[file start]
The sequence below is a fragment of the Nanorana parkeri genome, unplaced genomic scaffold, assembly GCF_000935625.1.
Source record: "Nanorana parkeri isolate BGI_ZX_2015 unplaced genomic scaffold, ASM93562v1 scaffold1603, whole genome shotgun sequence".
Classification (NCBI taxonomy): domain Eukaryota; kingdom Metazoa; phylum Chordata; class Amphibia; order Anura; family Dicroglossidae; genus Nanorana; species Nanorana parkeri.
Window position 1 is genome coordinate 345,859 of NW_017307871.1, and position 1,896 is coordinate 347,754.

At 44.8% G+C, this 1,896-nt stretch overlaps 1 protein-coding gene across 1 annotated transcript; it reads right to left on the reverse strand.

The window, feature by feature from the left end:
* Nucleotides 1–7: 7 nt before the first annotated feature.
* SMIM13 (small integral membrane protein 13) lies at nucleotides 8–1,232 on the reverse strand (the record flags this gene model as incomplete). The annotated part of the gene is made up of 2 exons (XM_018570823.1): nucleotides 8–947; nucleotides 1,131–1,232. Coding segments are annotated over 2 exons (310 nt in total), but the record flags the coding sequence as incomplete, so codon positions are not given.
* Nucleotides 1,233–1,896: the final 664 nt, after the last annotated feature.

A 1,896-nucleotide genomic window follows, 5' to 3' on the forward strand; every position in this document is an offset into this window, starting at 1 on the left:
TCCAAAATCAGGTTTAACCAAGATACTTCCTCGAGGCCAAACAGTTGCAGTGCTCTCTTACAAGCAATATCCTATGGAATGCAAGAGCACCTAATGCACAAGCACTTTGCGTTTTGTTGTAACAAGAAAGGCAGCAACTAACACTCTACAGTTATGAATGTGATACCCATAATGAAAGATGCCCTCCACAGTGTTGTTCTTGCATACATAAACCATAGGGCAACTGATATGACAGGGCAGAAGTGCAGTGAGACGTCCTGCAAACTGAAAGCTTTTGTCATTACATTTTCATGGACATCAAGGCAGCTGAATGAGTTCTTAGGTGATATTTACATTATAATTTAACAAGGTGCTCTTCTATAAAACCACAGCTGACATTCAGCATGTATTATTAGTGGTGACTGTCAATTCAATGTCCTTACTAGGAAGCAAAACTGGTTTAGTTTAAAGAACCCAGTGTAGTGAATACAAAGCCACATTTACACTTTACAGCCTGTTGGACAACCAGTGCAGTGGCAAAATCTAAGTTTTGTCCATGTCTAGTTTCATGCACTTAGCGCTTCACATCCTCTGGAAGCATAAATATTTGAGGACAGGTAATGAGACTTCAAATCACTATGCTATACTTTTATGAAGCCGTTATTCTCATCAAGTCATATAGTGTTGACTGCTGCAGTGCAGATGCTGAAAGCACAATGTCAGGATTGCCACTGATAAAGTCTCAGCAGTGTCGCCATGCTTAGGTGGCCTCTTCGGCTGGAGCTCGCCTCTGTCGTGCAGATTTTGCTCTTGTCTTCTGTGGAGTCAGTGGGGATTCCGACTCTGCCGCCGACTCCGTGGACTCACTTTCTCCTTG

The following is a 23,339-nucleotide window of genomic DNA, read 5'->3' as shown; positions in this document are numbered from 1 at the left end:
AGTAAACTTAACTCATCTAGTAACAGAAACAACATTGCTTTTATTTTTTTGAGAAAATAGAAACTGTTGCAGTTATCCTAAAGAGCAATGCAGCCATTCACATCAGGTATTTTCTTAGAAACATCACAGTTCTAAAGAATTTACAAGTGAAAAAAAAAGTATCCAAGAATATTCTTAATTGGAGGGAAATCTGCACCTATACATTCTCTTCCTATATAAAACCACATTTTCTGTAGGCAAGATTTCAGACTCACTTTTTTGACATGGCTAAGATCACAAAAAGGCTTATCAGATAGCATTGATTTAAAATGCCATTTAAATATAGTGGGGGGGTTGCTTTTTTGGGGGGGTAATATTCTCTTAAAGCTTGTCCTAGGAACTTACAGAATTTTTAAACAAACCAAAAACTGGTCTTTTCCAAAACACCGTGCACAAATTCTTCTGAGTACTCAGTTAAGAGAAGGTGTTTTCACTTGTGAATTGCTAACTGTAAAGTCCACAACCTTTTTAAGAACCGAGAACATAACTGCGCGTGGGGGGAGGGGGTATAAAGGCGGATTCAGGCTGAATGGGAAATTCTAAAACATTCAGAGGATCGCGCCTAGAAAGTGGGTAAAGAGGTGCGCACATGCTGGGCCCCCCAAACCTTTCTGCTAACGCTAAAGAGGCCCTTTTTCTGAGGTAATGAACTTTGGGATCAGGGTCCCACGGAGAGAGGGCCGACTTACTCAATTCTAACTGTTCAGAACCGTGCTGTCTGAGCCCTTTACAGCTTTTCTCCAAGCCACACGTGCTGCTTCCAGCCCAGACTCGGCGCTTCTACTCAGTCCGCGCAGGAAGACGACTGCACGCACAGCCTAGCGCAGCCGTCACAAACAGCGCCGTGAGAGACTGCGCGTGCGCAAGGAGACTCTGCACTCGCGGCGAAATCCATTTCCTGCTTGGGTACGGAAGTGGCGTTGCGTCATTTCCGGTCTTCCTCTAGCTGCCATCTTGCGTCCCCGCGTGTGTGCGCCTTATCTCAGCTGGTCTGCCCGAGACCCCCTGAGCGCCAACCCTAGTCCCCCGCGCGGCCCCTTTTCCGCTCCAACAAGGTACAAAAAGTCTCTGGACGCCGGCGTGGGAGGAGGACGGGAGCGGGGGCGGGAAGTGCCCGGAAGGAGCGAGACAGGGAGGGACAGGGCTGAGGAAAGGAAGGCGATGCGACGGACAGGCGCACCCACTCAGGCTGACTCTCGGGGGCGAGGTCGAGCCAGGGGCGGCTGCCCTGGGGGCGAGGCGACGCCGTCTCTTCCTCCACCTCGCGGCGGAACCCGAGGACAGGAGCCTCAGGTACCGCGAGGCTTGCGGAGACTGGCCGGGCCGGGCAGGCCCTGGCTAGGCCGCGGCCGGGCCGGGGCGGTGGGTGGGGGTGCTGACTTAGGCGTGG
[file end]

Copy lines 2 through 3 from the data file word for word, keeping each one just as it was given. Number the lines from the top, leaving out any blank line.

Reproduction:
Source record: "Nanorana parkeri isolate BGI_ZX_2015 unplaced genomic scaffold, ASM93562v1 scaffold1603, whole genome shotgun sequence".
Classification (NCBI taxonomy): domain Eukaryota; kingdom Metazoa; phylum Chordata; class Amphibia; order Anura; family Dicroglossidae; genus Nanorana; species Nanorana parkeri.